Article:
Frances Whisperwheel had run to the basement of his clock shop when the ruckus began.
Two huge creatures - one a reptiloid and one a black bear - had crashed through the wall of the Fog District in what Frances assumed was some kind of bloodsport. The sound was gigantic: louder than any of the annoying fireworks from the Entertainment District that the little raccoon had heard in his years in Vulane.
By the time the two had crashed through the front of his shop, Frances had estimated the loss in his head: forty thousand gold pieces. Calculating in his head, the collection - apart from one clock - was the entire life’s earnings of four average laborers in the main continent.
Perhaps rats that spent their lives on one of those dirty ships.
He waited until the extremely loud sounds had died down and were replaced with calm voices telling creatures to ‘clear the area’. The cellar had pieces of glass scattered on the floor. Frances delicately picked up a few of the shards, recognizing each and how much he paid the glassblowers to create them.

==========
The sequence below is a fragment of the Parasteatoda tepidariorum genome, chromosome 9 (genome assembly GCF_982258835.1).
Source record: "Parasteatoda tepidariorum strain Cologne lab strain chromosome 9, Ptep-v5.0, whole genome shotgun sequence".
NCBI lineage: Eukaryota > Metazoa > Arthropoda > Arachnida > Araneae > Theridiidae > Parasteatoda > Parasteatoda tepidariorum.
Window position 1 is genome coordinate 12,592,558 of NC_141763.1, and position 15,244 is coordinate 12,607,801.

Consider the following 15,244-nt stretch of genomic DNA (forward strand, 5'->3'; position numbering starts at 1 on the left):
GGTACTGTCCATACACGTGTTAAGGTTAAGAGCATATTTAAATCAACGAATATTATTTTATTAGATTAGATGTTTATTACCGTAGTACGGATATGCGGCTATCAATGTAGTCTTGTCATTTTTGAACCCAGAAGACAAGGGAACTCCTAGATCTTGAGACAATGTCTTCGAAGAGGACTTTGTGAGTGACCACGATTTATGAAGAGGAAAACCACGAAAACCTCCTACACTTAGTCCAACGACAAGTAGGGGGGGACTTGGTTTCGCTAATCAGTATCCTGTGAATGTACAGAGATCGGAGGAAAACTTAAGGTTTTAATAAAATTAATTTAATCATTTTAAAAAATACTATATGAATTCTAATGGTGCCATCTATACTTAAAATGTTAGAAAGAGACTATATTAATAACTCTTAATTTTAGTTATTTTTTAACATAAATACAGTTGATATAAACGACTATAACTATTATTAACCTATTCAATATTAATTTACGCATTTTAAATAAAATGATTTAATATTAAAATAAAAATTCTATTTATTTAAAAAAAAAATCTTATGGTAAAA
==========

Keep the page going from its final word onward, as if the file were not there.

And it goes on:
Each step was torture: he recognized the meticulous mechanisms of his delicate clocks on each. All except one - his eyes were still scanning for that.
His collection. His life’s work. The raccoon - deadeyed in his little suit - wandered into the chaotic street. Creatures in silver masks were standing at every entrance and exit with long spears. Dust was in the air as mages were directing wealthy visitors away from that area of the district.
Frances emerged into the constantly-raining and foggy district of Vulane with dead eyes. The dust clung to his little suit as a fox in white and blue robes rushed up to him.
“Sir Whisperwheel,” he said smoothly, draping his arm around the raccoon’s shoulder. “Please becalm yourself as we deal with this minor incident.”
“Archbishop Veilwinter?” Frances said, blinking. “It must not be very minor if you’re here.”